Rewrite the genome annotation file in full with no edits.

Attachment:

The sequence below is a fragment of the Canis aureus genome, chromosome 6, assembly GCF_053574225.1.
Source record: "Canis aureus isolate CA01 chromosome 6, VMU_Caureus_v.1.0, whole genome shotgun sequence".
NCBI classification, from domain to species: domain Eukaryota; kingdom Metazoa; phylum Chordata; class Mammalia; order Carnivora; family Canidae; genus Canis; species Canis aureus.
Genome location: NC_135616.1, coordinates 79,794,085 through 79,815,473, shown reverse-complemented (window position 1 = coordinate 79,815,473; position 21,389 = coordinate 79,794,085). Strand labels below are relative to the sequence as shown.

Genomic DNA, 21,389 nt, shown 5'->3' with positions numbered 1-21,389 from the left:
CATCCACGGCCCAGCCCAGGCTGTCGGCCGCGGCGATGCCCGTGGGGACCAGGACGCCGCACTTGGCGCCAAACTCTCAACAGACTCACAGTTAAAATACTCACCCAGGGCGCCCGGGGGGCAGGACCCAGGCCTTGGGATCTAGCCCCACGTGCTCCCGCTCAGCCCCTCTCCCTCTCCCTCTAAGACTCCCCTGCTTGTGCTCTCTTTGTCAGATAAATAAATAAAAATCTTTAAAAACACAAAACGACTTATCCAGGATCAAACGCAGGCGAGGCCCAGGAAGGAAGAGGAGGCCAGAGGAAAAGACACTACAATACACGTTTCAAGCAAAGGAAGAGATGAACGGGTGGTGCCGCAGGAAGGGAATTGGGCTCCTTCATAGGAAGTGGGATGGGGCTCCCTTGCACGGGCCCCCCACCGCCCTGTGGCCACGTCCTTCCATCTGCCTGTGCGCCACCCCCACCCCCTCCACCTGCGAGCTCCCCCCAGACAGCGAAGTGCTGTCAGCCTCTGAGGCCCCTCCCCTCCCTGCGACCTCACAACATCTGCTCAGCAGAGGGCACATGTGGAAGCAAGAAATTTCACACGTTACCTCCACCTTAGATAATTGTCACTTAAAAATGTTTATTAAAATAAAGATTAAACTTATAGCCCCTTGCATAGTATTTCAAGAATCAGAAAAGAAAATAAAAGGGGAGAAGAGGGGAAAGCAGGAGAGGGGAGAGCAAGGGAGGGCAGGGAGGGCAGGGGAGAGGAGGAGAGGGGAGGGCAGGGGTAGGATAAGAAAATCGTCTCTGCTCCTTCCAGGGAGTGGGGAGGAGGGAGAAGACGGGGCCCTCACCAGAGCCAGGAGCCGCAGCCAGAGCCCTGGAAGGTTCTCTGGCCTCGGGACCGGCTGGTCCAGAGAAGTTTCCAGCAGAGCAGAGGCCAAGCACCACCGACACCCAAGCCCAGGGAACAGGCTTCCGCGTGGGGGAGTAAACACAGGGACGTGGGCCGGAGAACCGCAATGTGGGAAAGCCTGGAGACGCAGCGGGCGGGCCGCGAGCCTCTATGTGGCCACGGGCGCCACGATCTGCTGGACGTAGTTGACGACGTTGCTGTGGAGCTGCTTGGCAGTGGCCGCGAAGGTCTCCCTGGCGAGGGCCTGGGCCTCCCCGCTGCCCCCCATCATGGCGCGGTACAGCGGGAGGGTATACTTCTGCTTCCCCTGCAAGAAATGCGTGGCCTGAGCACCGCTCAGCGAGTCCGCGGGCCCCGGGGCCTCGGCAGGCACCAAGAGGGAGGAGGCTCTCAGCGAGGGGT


The sequence below is a fragment of the Canis aureus genome, chromosome 6, assembly GCF_053574225.1.
Source record: "Canis aureus isolate CA01 chromosome 6, VMU_Caureus_v.1.0, whole genome shotgun sequence".
NCBI classification, from domain to species: domain Eukaryota; kingdom Metazoa; phylum Chordata; class Mammalia; order Carnivora; family Canidae; genus Canis; species Canis aureus.
Genome location: NC_135616.1, coordinates 79,794,085 through 79,815,473, shown reverse-complemented (window position 1 = coordinate 79,815,473; position 21,389 = coordinate 79,794,085). Strand labels below are relative to the sequence as shown.

Genomic DNA, 21,389 nt, shown 5'->3' with positions numbered 1-21,389 from the left:
CATCCACGGCCCAGCCCAGGCTGTCGGCCGCGGCGATGCCCGTGGGGACCAGGACGCCGCACTTGGCGCCAAACTCTCAACAGACTCACAGTTAAAATACTCACCCAGGGCGCCCGGGGGGCAGGACCCAGGCCTTGGGATCTAGCCCCACGTGCTCCCGCTCAGCCCCTCTCCCTCTCCCTCTAAGACTCCCCTGCTTGTGCTCTCTTTGTCAGATAAATAAATAAAAATCTTTAAAAACACAAAACGACTTATCCAGGATCAAACGCAGGCGAGGCCCAGGAAGGAAGAGGAGGCCAGAGGAAAAGACACTACAATACACGTTTCAAGCAAAGGAAGAGATGAACGGGTGGTGCCGCAGGAAGGGAATTGGGCTCCTTCATAGGAAGTGGGATGGGGCTCCCTTGCACGGGCCCCCCACCGCCCTGTGGCCACGTCCTTCCATCTGCCTGTGCGCCACCCCCACCCCCTCCACCTGCGAGCTCCCCCCAGACAGCGAAGTGCTGTCAGCCTCTGAGGCCCCTCCCCTCCCTGCGACCTCACAACATCTGCTCAGCAGAGGGCACATGTGGAAGCAAGAAATTTCACACGTTACCTCCACCTTAGATAATTGTCACTTAAAAATGTTTATTAAAATAAAGATTAAACTTATAGCCCCTTGCATAGTATTTCAAGAATCAGAAAAGAAAATAAAAGGGGAGAAGAGGGGAAAGCAGGAGAGGGGAGAGCAAGGGAGGGCAGGGAGGGCAGGGGAGAGGAGGAGAGGGGAGGGCAGGGGTAGGATAAGAAAATCGTCTCTGCTCCTTCCAGGGAGTGGGGAGGAGGGAGAAGACGGGGCCCTCACCAGAGCCAGGAGCCGCAGCCAGAGCCCTGGAAGGTTCTCTGGCCTCGGGACCGGCTGGTCCAGAGAAGTTTCCAGCAGAGCAGAGGCCAAGCACCACCGACACCCAAGCCCAGGGAACAGGCTTCCGCGTGGGGGAGTAAACACAGGGACGTGGGCCGGAGAACCGCAATGTGGGAAAGCCTGGAGACGCAGCGGGCGGGCCGCGAGCCTCTATGTGGCCACGGGCGCCACGATCTGCTGGACGTAGTTGACGACGTTGCTGTGGAGCTGCTTGGCAGTGGCCGCGAAGGTCTCCCTGGCGAGGGCCTGGGCCTCCCCGCTGCCCCCCATCATGGCGCGGTACAGCGGGAGGGTATACTTCTGCTTCCCCTGCAAGAAATGCGTGGCCTGAGCACCGCTCAGCGAGTCCGCGGGCCCCGGGGCCTCGGCAGGCACCAAGAGGGAGGAGGCTCTCAGCGAGGGGT